You concede to the existence of multiple subjective definitions but somehow you take it for granted that these must coincide to make a singular definition in order to make a class...you also use "class" quite loosely moving from its established descriptive value to its attribution to a group of any kind and character...you don't treat these other groupings as processual and political formations also, but as formed and existing by virtue of a definitive meaning, a singular definition corresponding to the agreement of all subjective understandings...if anything in you example the definition of "French" is equally or more determining than the definition of "working class"...and even if "non-french" are banished from the "french working class" why assume that the "french working class" have now all other differences of opinion sorted out? You're making the assumption that once this is settled this class's interests are identically defined (while your only reference point is ethnicity or nationality), thereby treating national categories as objective, and class interests (when the "subjective" definitions of working class with respect to nationality/ethnicity are sorted out) as objectively definable...this is clearly demonstrated in the sentence: "Specifically, it should be obvious that the interest of the French "working class" is going to depend on whether you include workers who are not ethically French in the class", whereby you moved from "objective" as in reiterating "what the people say" to "objective" in the sense of "to say of what it is that it is and of what it isn't that it isn't"...and violated your definition of objective in the last sentence.



Quote:
What form of effective non-local democratic organization do you advocate then?

Quote:
You cannot rely on anything but my question stands: what do you advocate then? If you don't advocate doing anything, that's cool. Otherwise please be explicit.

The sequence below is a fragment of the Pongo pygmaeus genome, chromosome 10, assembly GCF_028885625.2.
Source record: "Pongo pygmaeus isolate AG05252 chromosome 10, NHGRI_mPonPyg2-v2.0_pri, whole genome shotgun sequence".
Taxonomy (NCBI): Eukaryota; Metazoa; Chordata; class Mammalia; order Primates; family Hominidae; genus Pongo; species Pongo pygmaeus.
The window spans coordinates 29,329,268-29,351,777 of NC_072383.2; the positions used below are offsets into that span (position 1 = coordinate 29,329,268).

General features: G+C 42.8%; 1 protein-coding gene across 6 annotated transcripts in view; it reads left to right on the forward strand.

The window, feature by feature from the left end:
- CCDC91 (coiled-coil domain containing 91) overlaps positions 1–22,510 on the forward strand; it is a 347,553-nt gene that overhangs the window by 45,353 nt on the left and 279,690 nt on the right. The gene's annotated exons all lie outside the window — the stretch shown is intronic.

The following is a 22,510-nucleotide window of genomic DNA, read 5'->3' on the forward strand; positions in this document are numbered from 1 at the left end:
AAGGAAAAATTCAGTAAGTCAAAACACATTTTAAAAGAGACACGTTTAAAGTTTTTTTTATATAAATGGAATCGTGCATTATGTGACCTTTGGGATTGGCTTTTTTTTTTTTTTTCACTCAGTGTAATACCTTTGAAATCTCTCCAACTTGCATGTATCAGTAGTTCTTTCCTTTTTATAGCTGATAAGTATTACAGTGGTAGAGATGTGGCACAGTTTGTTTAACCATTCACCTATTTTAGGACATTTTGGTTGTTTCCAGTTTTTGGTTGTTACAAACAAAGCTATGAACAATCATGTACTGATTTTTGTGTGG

Well, again, if it was my responses you were reading and not someone else's I have no access to, I believe it would have been obvious to you that I nowhere put forward a "non-local" organizational principle, that I nowhere denounced local organization altogether...
I disputed the criterion of locality when by itself...I said it just restates the problem...if one considers a country as a geographical area (a political organizational administrative principle), this includes different socio-economic-cultural groups in unequal relations, with differing power, involved in power struggles...
To the extent that society is differentiated (capitalism produces those social inequalities), the criterion of locality/area does not provide the principle by which one group could promote specific political objectives of social equality and redistribution of economic, cultural, symbolic capital...to those promoting policies that produce inequality, this political/administrative categorization along with its ideology of nationalism (of varying degrees) provides the basis of politicizing, because it legitimizes oppression, discrimination, expoloitation if the subject is of different origin (within or outside of borders)...I'd have to look for people in the same socio-economic condition as me to form a political pressure group within a given administrative area/unity but also between administrative areas, in order to weaken that establishment, that balance of power altogether...
In the example of a smaller area, e.g. a city, or a city area, society is still quite differentiated to achieve both common ground and to promote subversion of unequal economic relations, so locality by itself won't work for political struggle...
The further down one goes in determining "local" the more chances there are for achieving some socio-economic uniformity in the population living in that place e.g. underdeveloped areas of a city, parts of rural areas etc...
So my argument is you'd have to complement local direct-democracy processes with socio-economic criteria...